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Vehicle Technologies Office: Deployment

Our nation's energy security depends on the efficiency of our transportation system and on which fuels we use. Transportation in the United States already consumes much more oil than we produce here at home and the situation is getting worse. Domestic oil production has been dropping steadily for over 20 years, and experts predict that by 2025, about 70% of our oil will be imported. The U.S. Department of Energy's (DOE's) Vehicle Technologies Office supports research and development (R&D) that will lead to new technologies that reduce our nation's dependence on imported oil, further decrease vehicle emissions, and serve as a bridge from today's conventional powertrains and fuels to tomorrow's hydrogen-powered hybrid fuel cell vehicles. The Vehicle Technologies Office also supports implementation programs that help to transition alternative fuels and vehicles into the marketplace, as well as collegiate educational activities to help encourage engineering and science students to pursue careers in the transportation sector. Following are some of the activities that complement the Vehicle Technologies Office's mission.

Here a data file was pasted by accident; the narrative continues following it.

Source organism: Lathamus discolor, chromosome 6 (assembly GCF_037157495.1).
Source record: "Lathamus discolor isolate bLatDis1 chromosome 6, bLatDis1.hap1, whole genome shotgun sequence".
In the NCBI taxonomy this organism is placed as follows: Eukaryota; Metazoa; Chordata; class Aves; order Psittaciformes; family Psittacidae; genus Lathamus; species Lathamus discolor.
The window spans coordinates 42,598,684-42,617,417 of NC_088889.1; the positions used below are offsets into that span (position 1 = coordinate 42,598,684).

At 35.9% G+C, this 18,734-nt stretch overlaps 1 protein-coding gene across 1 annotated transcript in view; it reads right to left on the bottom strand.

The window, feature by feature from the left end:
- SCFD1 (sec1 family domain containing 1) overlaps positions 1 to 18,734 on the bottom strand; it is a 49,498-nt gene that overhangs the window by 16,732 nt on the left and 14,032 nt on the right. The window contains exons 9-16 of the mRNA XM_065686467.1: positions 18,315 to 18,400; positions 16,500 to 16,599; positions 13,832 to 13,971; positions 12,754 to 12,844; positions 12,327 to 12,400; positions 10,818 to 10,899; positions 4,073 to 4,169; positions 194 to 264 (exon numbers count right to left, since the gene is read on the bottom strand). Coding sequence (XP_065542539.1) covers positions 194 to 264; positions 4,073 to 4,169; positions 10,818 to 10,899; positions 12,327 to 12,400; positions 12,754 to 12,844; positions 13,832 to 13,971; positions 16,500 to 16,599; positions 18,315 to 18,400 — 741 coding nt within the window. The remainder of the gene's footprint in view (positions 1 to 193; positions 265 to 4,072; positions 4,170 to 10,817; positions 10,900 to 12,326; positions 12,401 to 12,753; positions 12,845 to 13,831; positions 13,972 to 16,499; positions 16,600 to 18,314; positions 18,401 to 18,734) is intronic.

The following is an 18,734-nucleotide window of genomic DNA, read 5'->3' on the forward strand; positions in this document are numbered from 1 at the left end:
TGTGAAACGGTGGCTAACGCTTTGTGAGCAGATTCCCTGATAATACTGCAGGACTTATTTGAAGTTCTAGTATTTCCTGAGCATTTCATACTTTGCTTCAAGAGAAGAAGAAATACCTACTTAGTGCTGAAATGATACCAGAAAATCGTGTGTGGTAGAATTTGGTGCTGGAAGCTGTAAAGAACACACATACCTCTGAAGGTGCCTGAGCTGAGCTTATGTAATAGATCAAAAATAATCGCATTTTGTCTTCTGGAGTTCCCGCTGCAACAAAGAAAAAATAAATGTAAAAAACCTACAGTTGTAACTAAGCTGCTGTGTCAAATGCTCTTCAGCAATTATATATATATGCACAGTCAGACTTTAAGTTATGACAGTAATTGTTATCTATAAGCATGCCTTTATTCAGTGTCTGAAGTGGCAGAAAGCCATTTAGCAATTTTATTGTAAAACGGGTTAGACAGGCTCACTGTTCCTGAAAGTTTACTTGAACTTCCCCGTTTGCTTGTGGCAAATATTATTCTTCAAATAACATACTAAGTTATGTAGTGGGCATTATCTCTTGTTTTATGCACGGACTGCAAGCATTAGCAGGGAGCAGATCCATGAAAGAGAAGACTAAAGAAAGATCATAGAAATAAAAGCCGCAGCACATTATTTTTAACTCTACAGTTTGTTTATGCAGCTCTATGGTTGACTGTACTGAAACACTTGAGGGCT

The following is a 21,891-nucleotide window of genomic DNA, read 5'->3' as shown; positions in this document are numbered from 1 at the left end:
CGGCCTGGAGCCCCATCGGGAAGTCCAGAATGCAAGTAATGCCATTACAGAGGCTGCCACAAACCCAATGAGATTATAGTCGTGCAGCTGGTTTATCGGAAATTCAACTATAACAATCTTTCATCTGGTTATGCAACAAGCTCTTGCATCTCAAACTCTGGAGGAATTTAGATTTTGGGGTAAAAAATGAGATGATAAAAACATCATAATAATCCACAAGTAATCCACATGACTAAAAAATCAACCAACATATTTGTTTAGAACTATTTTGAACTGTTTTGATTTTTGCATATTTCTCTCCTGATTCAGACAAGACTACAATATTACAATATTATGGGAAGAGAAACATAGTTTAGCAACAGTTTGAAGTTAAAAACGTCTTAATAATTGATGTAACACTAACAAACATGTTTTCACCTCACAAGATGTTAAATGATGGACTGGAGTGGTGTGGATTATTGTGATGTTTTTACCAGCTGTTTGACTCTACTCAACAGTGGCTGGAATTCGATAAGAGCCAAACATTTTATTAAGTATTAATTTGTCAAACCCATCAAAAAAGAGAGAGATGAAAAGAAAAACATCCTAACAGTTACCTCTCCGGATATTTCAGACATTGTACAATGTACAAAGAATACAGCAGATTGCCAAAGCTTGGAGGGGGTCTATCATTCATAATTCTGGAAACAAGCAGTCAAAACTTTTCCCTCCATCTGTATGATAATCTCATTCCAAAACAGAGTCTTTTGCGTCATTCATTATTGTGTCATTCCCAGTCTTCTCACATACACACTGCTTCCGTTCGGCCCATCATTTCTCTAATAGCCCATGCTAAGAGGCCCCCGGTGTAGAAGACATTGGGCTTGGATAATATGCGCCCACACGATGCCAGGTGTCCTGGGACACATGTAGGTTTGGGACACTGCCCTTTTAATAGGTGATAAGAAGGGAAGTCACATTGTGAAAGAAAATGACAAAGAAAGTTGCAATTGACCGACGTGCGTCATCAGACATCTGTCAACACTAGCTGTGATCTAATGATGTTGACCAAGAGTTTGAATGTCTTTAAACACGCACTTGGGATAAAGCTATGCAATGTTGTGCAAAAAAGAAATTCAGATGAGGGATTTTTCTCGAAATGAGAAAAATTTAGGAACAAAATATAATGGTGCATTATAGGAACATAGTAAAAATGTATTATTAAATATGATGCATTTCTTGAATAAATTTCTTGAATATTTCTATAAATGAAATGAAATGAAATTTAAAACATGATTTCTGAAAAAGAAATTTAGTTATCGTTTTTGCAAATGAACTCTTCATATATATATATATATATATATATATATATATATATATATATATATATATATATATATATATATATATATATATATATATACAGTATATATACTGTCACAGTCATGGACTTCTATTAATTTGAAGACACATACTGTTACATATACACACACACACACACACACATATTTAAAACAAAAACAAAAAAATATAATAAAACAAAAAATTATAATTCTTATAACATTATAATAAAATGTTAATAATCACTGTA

Energy Policy Act of 1992

The Vehicle Technologies Office administers programs in support of the Energy Policy Act of 1992 (EPAct), which was passed to reduce our nation's reliance on foreign petroleum and improve air quality. Officially known as Public Law 102-486, EPAct includes provisions that address all aspects of energy supply and demand. EPAct's regulatory fleet programs require federal, state, and alternative fuel provider fleets to annually acquire a certain percentage of alternative fuel vehicles (AFVs), which are capable of operating on nonpetroleum fuels.

EPAct further requires covered fuel providers to use alternative fuels in their AFVs. Since 1992, regulated fleets have helped build a core market for AFVs and have displaced more than 100 million gasoline gallon equivalents (GGE) of conventional fuels.

Clean Cities

Clean Cities supports the voluntary side of EPAct. Clean Cities was created in 1993 to provide technical, informational, and financial resources to both regulated fleets and voluntary adopters of alternative fuels.

As the primary deployment arm of the Vehicle Technologies Office, Clean Cities' mission is to advance the nation's economic, environmental, and energy security by supporting local decisions to adopt practices that contribute to the reduction of petroleum consumption. Clean Cities carries out this mission by working with more than 90 coalitions throughout the United States. Among its 4,800 stakeholders are local, state, and federal government agencies; commercial fleets; automakers; fuel suppliers; utility companies; and professional associations. Since its inception, Clean Cities has displaced more than 1 billion GGE of petroleum through the use of alternative fuels and AFVs, idle reduction technologies, fuel economy measures, and fuel blends.

Educational Activities

In addition to research, the Vehicle Technologies Office supports post-secondary educational activities, such as competitions and technology development programs for engineering students interested in advanced transportation research.